Flagstaff watershed protection project lands bidder for timber sale!

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The Flagstaff Watershed Protection Project (FWPP) made marked progress last week after a Phoenix-based logging company successfully bid to take over a timber sale contract of 642 acres that had not been completed by a prior contractor in the area of Schultz Creek along the base of Mount Elden.

Dakota Logging LLC, the high bidder, has one year to complete the work, which will involve closure of areas and trails in the immediate logging area as work progresses. See the official press release from the Coconino National Forest:  COC-NR-5-8-18-TimberBid

 

Fire and Water Film Screening and Panel Discussion

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Join the National Forest Foundation and the Greater Flagstaff Forests Partnership for a screening of the award-winning short film called “Fire and Water: Restoring Arizona’s Forests”

The film will be shown on May 17th from 6:30 – 8:00pm at the Museum of Northern Arizona Museum. The film will be followed by a panel discussion. Please see the following link for more details on the event: Fire and Water_NFF Flyer_Flagstaff_Final

 

Bids Received for FWPP Phase 1 Mechanical!

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The FWPP Phase 1 mechanical thinning contract was again advertised for rebid during a 30 day period from March 31st to April 30th, 2018. Sealed bids were opened in public at the Coconino National Forest Office at 10 a.m. local time on May 1st, 2018.

Bids for the second offering of the FWPP Phase 1 timber sale were received, and the Forest Service is in the process of awarding the Phase 1 contract to the apparent high bidder.

For more details, please read our update: FWPP Mechanical Phase 1 Update 5_3

FWPP monitoring report: 2018 Update

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The Flagstaff Watershed Protection Project has updated its Monitoring Report this spring, 2018. The Monitoring Report was developed by FWPP staff, FWPP partner groups, subject matter experts, and input from Flagstaff stakeholder groups. The Report is organized around four frameworks that identify important aspects of the project to be monitored as implementation occurs. The frameworks are;

  1. Fire Behavior
  2. Hydrologic Response
  3. Socioeconomic
  4. Other Ongoing/Potential Monitoring Projects

The updated Monitoring Report is designed to assess the FWPP monitoring capacity and to track what has been addressed, what is currently being monitored, and where monitoring gaps exist.

Read the full document here: FWPP Monitoring Report update 2018

FWPP Phase 1 Update

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On March 31st, 2018 the US Forest Service reoffered the FWPP Phase 1 (Elden Base) Timber Sale Contract.   This 642-acre area is at the base of Mt Elden: it was previously sold but ended with little work completed this past December.   The Coconino National Forest will open bids on May 1st, 2018.   The sale period is for up to one year.

 

For further information on this sale, please contact the Flagstaff Ranger District, 5075 N. Hwy 89, Flagstaff, AZ 86001, (928)-527-3600, or the Coconino National Forest Supervisor’s Office, 1827 S. Thompson St. Flagstaff, AZ 86001, (928) 527-3600.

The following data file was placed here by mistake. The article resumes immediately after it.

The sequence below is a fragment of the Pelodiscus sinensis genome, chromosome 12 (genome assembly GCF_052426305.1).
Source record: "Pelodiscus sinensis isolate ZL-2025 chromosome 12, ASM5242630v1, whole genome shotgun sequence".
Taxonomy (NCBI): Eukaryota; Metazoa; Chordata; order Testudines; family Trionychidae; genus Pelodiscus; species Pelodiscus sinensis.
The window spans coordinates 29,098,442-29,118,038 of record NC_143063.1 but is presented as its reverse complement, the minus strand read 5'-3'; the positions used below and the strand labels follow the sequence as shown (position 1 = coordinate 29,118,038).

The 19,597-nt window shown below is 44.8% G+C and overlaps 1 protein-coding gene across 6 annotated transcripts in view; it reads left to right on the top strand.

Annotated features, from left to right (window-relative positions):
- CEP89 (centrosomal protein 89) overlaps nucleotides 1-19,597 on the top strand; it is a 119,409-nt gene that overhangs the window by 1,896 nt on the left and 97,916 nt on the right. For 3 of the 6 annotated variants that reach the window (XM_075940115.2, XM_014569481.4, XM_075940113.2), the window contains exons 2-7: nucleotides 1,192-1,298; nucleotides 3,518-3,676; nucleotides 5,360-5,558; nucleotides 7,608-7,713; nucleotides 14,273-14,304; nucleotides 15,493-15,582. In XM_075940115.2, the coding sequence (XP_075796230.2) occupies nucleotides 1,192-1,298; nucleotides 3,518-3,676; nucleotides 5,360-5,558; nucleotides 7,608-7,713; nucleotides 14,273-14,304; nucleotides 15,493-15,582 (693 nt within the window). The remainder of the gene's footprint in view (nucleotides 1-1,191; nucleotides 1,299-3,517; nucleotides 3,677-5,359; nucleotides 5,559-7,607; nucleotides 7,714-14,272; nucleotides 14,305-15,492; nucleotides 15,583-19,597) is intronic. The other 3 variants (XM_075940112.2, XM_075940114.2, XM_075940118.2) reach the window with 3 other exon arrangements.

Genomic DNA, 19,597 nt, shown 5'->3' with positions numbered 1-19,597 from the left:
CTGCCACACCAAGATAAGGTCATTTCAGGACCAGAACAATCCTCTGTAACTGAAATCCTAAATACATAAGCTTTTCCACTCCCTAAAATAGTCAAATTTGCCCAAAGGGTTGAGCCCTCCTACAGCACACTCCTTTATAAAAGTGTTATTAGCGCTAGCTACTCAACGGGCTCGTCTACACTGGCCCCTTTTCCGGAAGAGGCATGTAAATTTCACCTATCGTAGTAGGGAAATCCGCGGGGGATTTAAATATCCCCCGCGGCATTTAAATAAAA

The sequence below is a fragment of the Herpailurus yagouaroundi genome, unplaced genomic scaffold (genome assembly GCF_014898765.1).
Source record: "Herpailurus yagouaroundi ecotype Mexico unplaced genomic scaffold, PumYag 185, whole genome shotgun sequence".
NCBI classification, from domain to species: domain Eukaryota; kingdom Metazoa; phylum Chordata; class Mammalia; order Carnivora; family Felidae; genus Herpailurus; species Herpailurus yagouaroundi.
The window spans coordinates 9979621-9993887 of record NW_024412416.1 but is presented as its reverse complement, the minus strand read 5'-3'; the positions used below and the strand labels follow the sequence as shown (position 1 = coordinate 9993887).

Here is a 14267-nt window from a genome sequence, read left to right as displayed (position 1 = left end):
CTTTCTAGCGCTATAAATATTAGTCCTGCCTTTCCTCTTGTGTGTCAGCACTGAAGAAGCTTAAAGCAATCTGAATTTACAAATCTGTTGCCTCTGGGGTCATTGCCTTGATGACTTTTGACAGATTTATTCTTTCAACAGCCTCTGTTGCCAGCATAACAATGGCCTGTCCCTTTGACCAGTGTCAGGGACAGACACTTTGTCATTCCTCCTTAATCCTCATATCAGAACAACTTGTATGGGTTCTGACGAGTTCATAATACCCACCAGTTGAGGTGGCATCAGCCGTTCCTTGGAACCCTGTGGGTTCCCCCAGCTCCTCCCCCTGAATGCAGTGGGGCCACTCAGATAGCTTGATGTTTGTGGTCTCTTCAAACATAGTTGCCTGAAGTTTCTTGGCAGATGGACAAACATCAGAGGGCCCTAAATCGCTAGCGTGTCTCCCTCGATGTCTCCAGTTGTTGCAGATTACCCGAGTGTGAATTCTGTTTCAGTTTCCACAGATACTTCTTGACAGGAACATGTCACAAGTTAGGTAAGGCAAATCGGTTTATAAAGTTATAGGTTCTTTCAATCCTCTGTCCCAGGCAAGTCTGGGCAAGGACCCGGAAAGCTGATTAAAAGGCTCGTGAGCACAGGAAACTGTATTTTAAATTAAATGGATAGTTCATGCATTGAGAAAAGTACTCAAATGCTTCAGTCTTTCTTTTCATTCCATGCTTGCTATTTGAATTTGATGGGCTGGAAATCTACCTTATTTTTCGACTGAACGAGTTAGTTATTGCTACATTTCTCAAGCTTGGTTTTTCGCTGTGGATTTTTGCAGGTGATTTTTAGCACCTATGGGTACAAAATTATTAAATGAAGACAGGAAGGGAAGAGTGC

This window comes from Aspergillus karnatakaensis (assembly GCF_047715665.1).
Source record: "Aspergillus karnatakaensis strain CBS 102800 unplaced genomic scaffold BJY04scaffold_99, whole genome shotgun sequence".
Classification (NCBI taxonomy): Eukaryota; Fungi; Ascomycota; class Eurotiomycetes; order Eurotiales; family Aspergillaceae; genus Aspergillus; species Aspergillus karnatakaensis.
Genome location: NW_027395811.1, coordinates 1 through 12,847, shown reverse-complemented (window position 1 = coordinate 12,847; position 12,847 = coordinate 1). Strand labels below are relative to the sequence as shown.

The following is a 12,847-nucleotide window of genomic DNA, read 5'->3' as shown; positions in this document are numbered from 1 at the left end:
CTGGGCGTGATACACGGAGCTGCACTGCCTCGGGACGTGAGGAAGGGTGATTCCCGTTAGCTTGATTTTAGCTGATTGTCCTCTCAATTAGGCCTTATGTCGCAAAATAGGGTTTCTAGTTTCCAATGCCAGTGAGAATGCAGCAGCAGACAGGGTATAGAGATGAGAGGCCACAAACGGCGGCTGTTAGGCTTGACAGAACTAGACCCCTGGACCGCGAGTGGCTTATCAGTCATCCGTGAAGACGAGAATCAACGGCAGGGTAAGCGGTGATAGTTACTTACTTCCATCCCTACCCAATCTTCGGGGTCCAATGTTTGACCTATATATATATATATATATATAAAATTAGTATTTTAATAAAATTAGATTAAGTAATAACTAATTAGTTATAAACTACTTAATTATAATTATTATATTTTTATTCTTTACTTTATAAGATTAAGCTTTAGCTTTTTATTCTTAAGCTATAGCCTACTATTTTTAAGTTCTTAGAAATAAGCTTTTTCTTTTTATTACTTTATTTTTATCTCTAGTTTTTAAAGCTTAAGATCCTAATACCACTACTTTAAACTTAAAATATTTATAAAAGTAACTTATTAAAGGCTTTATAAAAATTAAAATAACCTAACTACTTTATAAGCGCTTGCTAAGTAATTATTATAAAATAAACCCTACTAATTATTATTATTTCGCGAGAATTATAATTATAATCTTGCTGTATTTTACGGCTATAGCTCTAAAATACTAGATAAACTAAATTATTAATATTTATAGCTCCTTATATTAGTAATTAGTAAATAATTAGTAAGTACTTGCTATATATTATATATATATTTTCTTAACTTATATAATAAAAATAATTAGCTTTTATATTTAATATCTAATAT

Got Water? Thank (And Save) A Forest

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“When the well’s dry,” Benjamin Franklin once said, “we know the worth of water.” Today, our freshwater supplies face serious threats — including drought, wildfire, and other impacts of a warming climate. -Excerpt from article

Read this compelling article published by Water Online which is co-written by Maggie Hart Stebbins (Bernillo County Commissioner), and Paul Summerfelt (Flagstaff Watershed Protection Project Manager). Water Online is a “leading source of technical information and thought leadership for the drinking water and wastewater treatment community”.

Read the full article here: http://www.wateronline.com/doc/got-water-thank-and-save-a-forest-0001

FWPP at the Western Working Lands Forum

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A representative from the Flagstaff Ranger District of the Coconino National Forest, presented on the Flagstaff Watershed Protection Project (FWPP) at a conference hosted by the Western Governors’ Association. District Ranger Mike Elson introduced the project and discussed how strong collaborative partnerships between local, state, and federal entities have been important for the ongoing success of FWPP.

See the video here:

Tree thinning, drying rates, and insects!

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One of the most costly aspects of thinning around the Flagstaff area is the cost to transport the wood material. One idea is to allow cut trees to remain in the forest, giving them time to dry. As they lose moisture, they will also become less heavy which may present an opportunity to reduce the cost of transportation. See a preliminary report from an NAU School of Forestry graduate student exploring this question: Bundles Beetles – All sites complete report for Spring Summer and Fall 2017

2018 FWPP Project Update

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City and FWPP project leadership have produced and released a project update on the Flagstaff Watershed Protection Project. The update highlights the work we have done since the start of the project five years ago. Updates includes how much work has occurred and where, how much of the voter approved bond has been used to support the ongoing project, and how much outside, leverage funding has been brought into the project with the help of all our partners.

The project has come a long way since the beginning, and the City team is still working hard as the project continues to be implemented. Take a look at the report!

Full report:

FWPP Status Update CCR – Update 02082018